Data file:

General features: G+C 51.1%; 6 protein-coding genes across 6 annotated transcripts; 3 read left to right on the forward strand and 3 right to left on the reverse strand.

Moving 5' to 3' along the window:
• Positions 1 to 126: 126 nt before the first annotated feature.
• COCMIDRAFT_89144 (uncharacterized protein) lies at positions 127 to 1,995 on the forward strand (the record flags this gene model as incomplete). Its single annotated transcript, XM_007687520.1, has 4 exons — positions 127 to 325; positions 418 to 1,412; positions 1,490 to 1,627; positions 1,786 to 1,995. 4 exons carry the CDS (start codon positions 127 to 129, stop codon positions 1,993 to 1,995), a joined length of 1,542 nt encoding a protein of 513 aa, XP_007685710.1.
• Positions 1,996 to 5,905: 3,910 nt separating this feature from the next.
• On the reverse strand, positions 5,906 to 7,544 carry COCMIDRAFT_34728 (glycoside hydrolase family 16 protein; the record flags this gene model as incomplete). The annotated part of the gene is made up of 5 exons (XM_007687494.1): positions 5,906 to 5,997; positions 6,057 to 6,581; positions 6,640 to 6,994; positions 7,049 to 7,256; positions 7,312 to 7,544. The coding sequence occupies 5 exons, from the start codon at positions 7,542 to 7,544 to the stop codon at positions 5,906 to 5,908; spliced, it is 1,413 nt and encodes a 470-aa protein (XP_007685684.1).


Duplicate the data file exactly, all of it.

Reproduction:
General features: G+C 51.1%; 6 protein-coding genes across 6 annotated transcripts; 3 read left to right on the forward strand and 3 right to left on the reverse strand.

Moving 5' to 3' along the window:
• Positions 1 to 126: 126 nt before the first annotated feature.
• COCMIDRAFT_89144 (uncharacterized protein) lies at positions 127 to 1,995 on the forward strand (the record flags this gene model as incomplete). Its single annotated transcript, XM_007687520.1, has 4 exons — positions 127 to 325; positions 418 to 1,412; positions 1,490 to 1,627; positions 1,786 to 1,995. 4 exons carry the CDS (start codon positions 127 to 129, stop codon positions 1,993 to 1,995), a joined length of 1,542 nt encoding a protein of 513 aa, XP_007685710.1.
• Positions 1,996 to 5,905: 3,910 nt separating this feature from the next.
• On the reverse strand, positions 5,906 to 7,544 carry COCMIDRAFT_34728 (glycoside hydrolase family 16 protein; the record flags this gene model as incomplete). The annotated part of the gene is made up of 5 exons (XM_007687494.1): positions 5,906 to 5,997; positions 6,057 to 6,581; positions 6,640 to 6,994; positions 7,049 to 7,256; positions 7,312 to 7,544. The coding sequence occupies 5 exons, from the start codon at positions 7,542 to 7,544 to the stop codon at positions 5,906 to 5,908; spliced, it is 1,413 nt and encodes a 470-aa protein (XP_007685684.1).